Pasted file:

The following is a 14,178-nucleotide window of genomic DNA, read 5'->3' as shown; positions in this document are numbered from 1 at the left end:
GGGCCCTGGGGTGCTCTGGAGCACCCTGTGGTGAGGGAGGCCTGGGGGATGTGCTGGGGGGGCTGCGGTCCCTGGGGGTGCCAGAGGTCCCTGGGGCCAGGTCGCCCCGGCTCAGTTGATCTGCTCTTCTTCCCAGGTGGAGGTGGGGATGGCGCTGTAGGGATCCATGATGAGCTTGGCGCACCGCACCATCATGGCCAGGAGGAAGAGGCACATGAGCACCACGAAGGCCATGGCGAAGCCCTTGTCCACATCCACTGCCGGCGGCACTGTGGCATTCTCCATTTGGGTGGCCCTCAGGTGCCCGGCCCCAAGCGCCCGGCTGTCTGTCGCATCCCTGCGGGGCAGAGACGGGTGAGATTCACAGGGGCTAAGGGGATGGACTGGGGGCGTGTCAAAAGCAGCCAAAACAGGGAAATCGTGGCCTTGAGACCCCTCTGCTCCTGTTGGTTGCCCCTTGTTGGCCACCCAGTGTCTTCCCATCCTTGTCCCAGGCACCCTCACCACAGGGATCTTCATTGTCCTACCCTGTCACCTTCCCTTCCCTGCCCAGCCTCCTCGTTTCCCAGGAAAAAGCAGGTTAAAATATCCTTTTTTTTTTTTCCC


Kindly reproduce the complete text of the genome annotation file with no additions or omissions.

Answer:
The following is a 14,178-nucleotide window of genomic DNA, read 5'->3' as shown; positions in this document are numbered from 1 at the left end:
GGGCCCTGGGGTGCTCTGGAGCACCCTGTGGTGAGGGAGGCCTGGGGGATGTGCTGGGGGGGCTGCGGTCCCTGGGGGTGCCAGAGGTCCCTGGGGCCAGGTCGCCCCGGCTCAGTTGATCTGCTCTTCTTCCCAGGTGGAGGTGGGGATGGCGCTGTAGGGATCCATGATGAGCTTGGCGCACCGCACCATCATGGCCAGGAGGAAGAGGCACATGAGCACCACGAAGGCCATGGCGAAGCCCTTGTCCACATCCACTGCCGGCGGCACTGTGGCATTCTCCATTTGGGTGGCCCTCAGGTGCCCGGCCCCAAGCGCCCGGCTGTCTGTCGCATCCCTGCGGGGCAGAGACGGGTGAGATTCACAGGGGCTAAGGGGATGGACTGGGGGCGTGTCAAAAGCAGCCAAAACAGGGAAATCGTGGCCTTGAGACCCCTCTGCTCCTGTTGGTTGCCCCTTGTTGGCCACCCAGTGTCTTCCCATCCTTGTCCCAGGCACCCTCACCACAGGGATCTTCATTGTCCTACCCTGTCACCTTCCCTTCCCTGCCCAGCCTCCTCGTTTCCCAGGAAAAAGCAGGTTAAAATATCCTTTTTTTTTTTTCCC